[es-pee-uh-nahzh, -nij, es-pee-uh–nahzh]
the act or practice of spying.
the use of spies by a government to discover the military and political secrets of other nations.
the use of spies by a corporation or the like to acquire the plans, technical knowledge, etc., of a competitor:
I am afraid you will definitely be getting a couple of days for the next few weeks until I catch up on my blog posts so without further ado lets start the timer…
When I think of a spy I automatically think James Bond, technically when you think about it he is rather crap as a spy, everyone knows who he is. The idea of the spy is that he is supposed to perform covert operations not walk in announcing his presence with a calling card, but then again the bad guys may as well be walking round with flashing arrows above their heads advertising walking evil. That does not mean I don’t love watching Bond films for all their failings, I love the gadgets as well the pens that double as hypodermic needles, briefcases where the blade sticks out if you push one lock one way but gases everyone if the push the other. I love the film the Kingsman for similar reasons though that has the added advantage of Colin Firth.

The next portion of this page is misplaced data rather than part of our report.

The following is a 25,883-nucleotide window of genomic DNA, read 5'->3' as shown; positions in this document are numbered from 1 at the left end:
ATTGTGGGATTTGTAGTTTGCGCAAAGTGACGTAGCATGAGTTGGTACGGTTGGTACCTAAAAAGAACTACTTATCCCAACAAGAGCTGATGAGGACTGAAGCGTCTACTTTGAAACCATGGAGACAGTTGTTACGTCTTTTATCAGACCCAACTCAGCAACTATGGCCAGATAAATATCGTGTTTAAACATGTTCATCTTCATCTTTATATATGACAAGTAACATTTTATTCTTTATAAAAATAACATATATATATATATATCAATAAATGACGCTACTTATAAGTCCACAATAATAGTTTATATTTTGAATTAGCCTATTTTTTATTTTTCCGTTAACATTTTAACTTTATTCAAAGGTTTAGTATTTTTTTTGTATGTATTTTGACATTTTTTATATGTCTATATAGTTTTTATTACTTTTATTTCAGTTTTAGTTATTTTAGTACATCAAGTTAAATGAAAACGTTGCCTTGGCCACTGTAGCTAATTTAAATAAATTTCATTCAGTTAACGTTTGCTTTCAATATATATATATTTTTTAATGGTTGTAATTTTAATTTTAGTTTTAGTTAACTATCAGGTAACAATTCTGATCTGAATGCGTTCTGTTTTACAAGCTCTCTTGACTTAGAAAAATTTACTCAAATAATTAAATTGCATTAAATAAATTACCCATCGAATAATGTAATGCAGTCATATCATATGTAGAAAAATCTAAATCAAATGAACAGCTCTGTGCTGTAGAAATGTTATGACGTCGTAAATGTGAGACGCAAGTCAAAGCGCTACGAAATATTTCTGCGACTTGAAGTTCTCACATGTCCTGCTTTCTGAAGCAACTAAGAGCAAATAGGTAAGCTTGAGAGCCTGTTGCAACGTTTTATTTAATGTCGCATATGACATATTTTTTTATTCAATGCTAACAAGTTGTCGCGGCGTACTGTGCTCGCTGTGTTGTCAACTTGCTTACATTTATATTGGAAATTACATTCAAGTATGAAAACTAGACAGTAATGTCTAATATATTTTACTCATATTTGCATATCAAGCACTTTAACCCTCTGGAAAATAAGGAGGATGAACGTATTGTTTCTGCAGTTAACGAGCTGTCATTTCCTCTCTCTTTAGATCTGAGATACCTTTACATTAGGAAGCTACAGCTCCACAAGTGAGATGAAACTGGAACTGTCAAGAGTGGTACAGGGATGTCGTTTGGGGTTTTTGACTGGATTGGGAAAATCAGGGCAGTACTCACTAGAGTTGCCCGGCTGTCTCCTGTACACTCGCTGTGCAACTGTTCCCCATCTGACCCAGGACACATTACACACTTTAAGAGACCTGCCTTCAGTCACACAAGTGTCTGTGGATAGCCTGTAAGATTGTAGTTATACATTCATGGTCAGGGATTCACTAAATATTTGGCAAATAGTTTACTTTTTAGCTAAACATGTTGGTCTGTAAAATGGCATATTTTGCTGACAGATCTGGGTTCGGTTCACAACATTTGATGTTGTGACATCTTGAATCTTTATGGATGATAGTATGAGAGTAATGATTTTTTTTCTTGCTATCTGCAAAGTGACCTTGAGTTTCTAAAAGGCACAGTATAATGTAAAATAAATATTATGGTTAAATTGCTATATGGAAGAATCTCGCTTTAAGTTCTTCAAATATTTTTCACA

Now Colin Firth’s character is easier to see as a spy in some ways charming, a quintessential English eccentric who it would be impossible to believe actually capable of fooling anyone. Another E word there eccentric, it always seems to be linked to English or British people, usually of a certain class, but why is it the we Brits affectionately label our stranger countrymen as eccentric rather than freaks or weirdo’s? do other countries have eccentrics or are they more damning? Is it the potential for harming others that turn the eccentric into a threat and therefore something more sinister?
When you think of the films that portray what it is to be British over the last few decades they tend to be grimy violent films filled with drugs and violence or filled with middle and upper class ‘characters’ usually loveable failures, think Bridget Jones, Notting Hill, Four Weddings and a Funeral, and one of my favourites, which brings us back to Colin Firth again, Love Actually. I was going to post a link here but had to come back and alter it when I realised I couldn’t find one. I love the fact that mainly they were happy endings to the stories but can’t help wondering if the Emma Thompson/Alan Rickman story would have had a happy ending, because in my head at the end of the first film they didn’t, they were the one couple who did not make it and the sad passing of Rickman left a gap that could not be filled. Any way time is more or less up mainly as I got distracted once again, in comments tell me do you think the Thompson/Rickman Love Actually marriage could have had a happy ending in the sequel?